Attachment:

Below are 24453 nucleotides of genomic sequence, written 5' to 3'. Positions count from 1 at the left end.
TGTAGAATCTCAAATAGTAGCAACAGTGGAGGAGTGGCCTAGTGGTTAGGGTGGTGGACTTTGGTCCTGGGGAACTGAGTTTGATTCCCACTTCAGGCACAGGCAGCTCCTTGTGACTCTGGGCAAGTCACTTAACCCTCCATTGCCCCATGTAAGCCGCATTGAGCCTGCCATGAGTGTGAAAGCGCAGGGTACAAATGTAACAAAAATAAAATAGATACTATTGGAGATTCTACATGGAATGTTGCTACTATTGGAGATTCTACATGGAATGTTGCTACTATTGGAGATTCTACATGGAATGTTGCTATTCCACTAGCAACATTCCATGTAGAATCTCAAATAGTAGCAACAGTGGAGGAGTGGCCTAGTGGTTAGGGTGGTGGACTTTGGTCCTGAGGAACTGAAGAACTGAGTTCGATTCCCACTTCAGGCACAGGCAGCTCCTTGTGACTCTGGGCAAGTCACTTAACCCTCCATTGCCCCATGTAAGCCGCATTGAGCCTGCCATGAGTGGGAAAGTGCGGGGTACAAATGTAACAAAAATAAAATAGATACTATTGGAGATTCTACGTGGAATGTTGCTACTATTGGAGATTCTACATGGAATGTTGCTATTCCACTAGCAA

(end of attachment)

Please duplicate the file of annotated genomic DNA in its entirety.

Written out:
Below are 24453 nucleotides of genomic sequence, written 5' to 3'. Positions count from 1 at the left end.
TGTAGAATCTCAAATAGTAGCAACAGTGGAGGAGTGGCCTAGTGGTTAGGGTGGTGGACTTTGGTCCTGGGGAACTGAGTTTGATTCCCACTTCAGGCACAGGCAGCTCCTTGTGACTCTGGGCAAGTCACTTAACCCTCCATTGCCCCATGTAAGCCGCATTGAGCCTGCCATGAGTGTGAAAGCGCAGGGTACAAATGTAACAAAAATAAAATAGATACTATTGGAGATTCTACATGGAATGTTGCTACTATTGGAGATTCTACATGGAATGTTGCTACTATTGGAGATTCTACATGGAATGTTGCTATTCCACTAGCAACATTCCATGTAGAATCTCAAATAGTAGCAACAGTGGAGGAGTGGCCTAGTGGTTAGGGTGGTGGACTTTGGTCCTGAGGAACTGAAGAACTGAGTTCGATTCCCACTTCAGGCACAGGCAGCTCCTTGTGACTCTGGGCAAGTCACTTAACCCTCCATTGCCCCATGTAAGCCGCATTGAGCCTGCCATGAGTGGGAAAGTGCGGGGTACAAATGTAACAAAAATAAAATAGATACTATTGGAGATTCTACGTGGAATGTTGCTACTATTGGAGATTCTACATGGAATGTTGCTATTCCACTAGCAA